When my parents hosted friends and family for Sunday dinners, much of the conversation was in the Sicilian dialect of their youth. Over anisette and almonds, my father transformed from postal clerk to carefree vagabond; my mother, a cafeteria worker, was once again the Belle of Pittston who snared the biggest catch in the neighborhood. A word or a phrase I couldn’t understand would trigger a round of laughter, a meaningful glance across the table, or a resigned shrug.
When my father died my mother became the last of her generation. She entered a retirement home where she told me she liked her new friends, but there was no one who spoke her dialect. “I can’t remember some of my words,” she said, “I’m losing my Italian.”
She didn’t just lose words; she lost a private land we kids only glimpsed, one with a passport stamped with words and phrases, personal victories, hard-won lessons, and folk wisdom acquired in fifty years of marriage.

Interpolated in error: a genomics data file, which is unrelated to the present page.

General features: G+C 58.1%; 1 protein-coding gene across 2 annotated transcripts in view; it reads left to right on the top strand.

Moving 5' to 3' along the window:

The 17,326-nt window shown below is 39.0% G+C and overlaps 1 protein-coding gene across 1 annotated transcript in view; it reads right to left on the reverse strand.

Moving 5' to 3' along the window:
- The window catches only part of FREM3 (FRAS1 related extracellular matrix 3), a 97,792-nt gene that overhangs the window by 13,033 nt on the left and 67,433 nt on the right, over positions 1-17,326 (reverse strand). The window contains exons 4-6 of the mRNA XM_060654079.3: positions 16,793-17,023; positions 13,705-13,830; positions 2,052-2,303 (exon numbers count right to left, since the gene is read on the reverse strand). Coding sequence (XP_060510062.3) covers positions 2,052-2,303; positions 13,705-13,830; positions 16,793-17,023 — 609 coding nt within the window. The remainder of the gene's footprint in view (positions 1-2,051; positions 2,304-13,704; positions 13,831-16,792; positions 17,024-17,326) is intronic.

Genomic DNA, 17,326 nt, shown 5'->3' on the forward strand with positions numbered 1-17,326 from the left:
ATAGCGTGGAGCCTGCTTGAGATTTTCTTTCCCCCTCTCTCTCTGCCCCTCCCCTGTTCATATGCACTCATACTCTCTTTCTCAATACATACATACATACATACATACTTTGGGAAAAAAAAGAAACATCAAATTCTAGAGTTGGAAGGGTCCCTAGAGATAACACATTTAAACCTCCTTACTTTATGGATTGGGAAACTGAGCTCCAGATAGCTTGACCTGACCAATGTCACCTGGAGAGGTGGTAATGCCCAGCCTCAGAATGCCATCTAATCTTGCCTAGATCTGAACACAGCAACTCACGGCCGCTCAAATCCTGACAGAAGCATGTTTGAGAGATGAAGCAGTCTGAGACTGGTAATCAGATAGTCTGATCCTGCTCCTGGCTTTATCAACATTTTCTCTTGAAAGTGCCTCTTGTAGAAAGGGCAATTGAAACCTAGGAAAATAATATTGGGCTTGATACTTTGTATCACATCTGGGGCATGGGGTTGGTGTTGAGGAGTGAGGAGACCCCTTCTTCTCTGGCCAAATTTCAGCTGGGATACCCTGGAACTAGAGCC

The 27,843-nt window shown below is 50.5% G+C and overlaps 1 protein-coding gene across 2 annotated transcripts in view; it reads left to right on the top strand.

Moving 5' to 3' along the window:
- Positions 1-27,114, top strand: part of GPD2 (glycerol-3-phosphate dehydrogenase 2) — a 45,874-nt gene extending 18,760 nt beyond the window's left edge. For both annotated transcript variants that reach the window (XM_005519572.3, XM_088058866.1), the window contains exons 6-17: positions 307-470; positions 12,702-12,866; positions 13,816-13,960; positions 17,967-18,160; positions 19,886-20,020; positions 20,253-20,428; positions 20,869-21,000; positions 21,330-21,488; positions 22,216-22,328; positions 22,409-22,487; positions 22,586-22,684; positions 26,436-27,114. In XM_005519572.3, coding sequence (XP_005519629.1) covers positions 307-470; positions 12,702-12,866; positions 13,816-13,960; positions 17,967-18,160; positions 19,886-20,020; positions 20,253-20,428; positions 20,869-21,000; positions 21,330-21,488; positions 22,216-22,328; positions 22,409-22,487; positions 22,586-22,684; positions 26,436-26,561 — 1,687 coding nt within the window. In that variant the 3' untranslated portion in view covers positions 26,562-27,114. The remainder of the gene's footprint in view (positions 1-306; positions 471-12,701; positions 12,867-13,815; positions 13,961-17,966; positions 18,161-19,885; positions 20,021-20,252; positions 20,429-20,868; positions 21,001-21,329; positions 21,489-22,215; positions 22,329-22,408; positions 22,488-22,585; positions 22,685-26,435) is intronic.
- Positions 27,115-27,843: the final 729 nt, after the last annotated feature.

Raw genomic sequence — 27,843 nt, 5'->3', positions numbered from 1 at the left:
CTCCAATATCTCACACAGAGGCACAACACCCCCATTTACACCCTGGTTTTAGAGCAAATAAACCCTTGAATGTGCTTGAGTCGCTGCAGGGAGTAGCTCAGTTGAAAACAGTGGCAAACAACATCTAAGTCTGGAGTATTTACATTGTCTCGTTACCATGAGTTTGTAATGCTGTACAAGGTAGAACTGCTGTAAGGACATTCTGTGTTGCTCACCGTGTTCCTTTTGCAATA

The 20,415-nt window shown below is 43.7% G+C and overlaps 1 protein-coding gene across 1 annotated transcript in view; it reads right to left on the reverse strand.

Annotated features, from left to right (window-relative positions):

During my first real date with Michael, I asked him to translate a sign on the wall of Lutece — then the best restaurant in New York, if not the world. “Liquor turns men into beasts, women into martyrs and children into victims,” he quoted. “Hmm, I said, “I’ll drink to that.”
He laughed, and laughed again when he mentioned it, during date after date, until that phrase became our shorthand for “You can say that again,” the first stamp in my passport from our own private land.
We were an unlikely couple. I grew up on the Lower East Side, in a neighborhood he visited from his Ivy League college to score pot. He was an agnostic, I was a Catholic. He was an avid and skillful driver, I didn’t even have a license. What I did have, though, was a sense of humor that he really enjoyed — enough so that, despite all our differences, the next idiom of our private language originated at our wedding.
The party was winding down. We had been toasted and everyone had been fed. My uncle Joe, with a refill of Asti, looked thoughtfully at Angie, his wife of fifty years, and told us, “you have to be willing to lose an argument.” From then on, when an argument went around and around with no end in sight, one of us — usually Michael — would say “I’ll do an Uncle Joe” and that would end it. It was a big sacrifice for a man so competitive he’d argue every point in a trivia game.